In contrast to these findings, phylogenetic analysis of eukaryotic TFIIB family proteins in humans, yeast, and plants showed that Brp1 is more similar to TFIIB, while another plant TFIIB-related factor, AtMEE12, is part of a distinct clade containing its yeast and human orthologs Rrn7 and TAF1B [63, 64]. Less is known about the transcriptional function of AtMEE12. Although AtBrp1 is generally expressed in plant cells, the protein localizes to the cytosolic face of the outer plastid envelope of wild-type plant cells rather than the expected nucleolar localization expected for a Pol I transcription factor . When plants cells are treated with proteasome inhibitors, AtBRP1 shuttles from the cytosol to the nucleus , suggesting that the function of AtBRP1 is highly specialized, whereas AtMEE12 localizes both in the nucleus and nucleolus . Together, it seems that AtBrp1 is more specialized yet plays a redundant role in Pol I transcription, while AtMEE12 plays a general role in Pol I transcription as described for Rrn7 and TAF1B.
The discovery of TFIIB-related factors in Pol I transcription and conservation of their biochemical functions with their Pol II and III counterparts further highlights the structural and evolutionary conservation of eukaryotic and archaeal transcription initiation mechanisms. More generally, the findings described here unify the initiation mechanisms of eukaryotic and archaea transcription systems. Although many of the functions of Rrn7 and TAF1B are conserved with TFIIB and Brf1, there are several functional differences that garner closer attention such as how Pol I initiation factors integrate within the Pol I PIC. Over the past few years, a much clearer yet incomplete picture of the minimal Pol I PIC has emerged. Over the next decade, the architecture of the complete Pol I PIC along with its Pol II and III counterparts will likely be resolved. There is now a clear need for low- and high-resolution structural studies to determine the architecture of the unique Pol I initiation factors and structural organization of a complete Pol I PIC. Significant steps toward these goals are currently underway and recent advances in recombinant CF expression and the development and use of more sophisticated protein modeling and protein crosslinking technologies make these goals achievable.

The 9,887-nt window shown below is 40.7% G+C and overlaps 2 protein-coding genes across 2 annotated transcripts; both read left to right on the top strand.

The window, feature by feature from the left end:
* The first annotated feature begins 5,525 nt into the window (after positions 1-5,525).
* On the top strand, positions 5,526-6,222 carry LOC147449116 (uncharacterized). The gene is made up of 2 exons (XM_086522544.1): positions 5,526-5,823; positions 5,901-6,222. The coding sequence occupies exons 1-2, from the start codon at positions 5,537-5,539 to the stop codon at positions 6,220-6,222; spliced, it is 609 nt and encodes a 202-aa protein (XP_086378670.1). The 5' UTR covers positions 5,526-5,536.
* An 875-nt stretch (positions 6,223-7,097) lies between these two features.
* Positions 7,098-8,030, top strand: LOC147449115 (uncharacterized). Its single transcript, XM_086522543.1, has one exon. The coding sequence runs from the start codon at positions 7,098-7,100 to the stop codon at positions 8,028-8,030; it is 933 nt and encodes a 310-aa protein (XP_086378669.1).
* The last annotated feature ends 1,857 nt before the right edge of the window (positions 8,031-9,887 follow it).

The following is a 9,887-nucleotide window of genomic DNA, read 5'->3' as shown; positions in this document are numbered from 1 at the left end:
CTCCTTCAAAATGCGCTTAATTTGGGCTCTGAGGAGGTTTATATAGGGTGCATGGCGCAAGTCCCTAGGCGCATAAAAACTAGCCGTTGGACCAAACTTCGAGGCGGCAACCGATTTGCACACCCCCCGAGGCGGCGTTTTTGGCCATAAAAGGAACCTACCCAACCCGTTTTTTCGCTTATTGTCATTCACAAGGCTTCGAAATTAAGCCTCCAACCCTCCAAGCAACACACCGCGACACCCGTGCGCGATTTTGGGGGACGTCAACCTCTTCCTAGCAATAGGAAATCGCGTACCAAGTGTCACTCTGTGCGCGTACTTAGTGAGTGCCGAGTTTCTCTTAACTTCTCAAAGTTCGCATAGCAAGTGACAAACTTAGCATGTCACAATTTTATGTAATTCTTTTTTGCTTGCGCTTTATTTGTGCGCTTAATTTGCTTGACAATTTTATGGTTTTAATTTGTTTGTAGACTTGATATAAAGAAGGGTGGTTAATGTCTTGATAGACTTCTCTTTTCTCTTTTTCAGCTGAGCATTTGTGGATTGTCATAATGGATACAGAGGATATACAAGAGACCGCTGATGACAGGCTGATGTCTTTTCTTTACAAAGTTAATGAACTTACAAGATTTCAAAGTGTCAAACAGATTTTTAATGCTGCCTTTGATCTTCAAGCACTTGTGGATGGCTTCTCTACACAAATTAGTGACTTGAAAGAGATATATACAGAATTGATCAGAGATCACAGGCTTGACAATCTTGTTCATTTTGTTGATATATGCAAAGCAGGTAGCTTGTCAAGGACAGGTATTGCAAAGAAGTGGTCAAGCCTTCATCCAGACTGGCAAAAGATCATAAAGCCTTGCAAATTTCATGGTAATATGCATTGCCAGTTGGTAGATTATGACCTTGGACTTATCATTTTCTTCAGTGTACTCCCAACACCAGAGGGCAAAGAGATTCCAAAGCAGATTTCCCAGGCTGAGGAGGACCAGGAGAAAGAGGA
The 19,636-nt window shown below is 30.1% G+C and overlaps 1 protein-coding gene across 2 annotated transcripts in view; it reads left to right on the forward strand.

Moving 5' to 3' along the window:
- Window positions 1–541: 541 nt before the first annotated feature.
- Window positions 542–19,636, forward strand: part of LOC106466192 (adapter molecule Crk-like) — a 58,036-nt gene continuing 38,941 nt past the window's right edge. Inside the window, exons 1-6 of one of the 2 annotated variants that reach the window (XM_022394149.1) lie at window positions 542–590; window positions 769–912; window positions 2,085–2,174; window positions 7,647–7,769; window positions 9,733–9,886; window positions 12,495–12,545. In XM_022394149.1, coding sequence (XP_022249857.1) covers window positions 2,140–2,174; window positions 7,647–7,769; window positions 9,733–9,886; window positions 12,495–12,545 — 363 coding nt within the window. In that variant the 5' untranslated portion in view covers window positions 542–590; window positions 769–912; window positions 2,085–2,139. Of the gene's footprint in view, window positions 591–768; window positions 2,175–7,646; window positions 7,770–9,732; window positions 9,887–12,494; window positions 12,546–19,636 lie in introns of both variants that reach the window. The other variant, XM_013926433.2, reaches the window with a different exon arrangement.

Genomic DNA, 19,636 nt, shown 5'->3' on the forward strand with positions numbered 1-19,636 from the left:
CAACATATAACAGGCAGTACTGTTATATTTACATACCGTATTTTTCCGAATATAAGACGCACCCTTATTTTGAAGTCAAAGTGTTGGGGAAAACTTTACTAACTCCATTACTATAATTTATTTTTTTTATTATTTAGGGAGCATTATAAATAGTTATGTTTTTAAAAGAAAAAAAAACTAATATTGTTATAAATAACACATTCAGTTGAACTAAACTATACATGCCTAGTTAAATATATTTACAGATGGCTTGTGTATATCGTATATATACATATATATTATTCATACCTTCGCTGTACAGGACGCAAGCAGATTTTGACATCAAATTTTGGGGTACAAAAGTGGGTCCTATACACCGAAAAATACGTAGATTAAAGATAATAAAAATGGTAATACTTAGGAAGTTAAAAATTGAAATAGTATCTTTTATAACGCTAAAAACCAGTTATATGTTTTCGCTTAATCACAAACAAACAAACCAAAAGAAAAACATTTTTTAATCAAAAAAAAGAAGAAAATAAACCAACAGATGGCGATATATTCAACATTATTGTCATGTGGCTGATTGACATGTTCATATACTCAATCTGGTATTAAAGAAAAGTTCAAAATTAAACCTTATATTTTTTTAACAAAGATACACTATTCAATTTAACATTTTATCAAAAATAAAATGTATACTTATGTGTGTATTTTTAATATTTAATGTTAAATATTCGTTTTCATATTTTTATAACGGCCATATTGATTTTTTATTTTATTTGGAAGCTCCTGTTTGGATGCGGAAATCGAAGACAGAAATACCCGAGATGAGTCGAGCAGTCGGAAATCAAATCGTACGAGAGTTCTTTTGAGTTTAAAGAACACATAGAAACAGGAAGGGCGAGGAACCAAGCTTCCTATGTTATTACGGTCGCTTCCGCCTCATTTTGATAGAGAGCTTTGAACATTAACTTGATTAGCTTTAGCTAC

A Pol I TFIIB-related factor has recently been discovered.
Pol I TFIIB-related factors share many basic functions with TFIIB and Brf1.
TAF1B and possibly Rrn7 function at a step post-polymerase recruitment.
Eukaryotic Pol I, II, and III systems share a common evolutionary origin.
We are grateful to Hahn lab members for insightful discussions and helpful comments on the manuscript. This work was supported by grant RO1 GM053451 to S.H.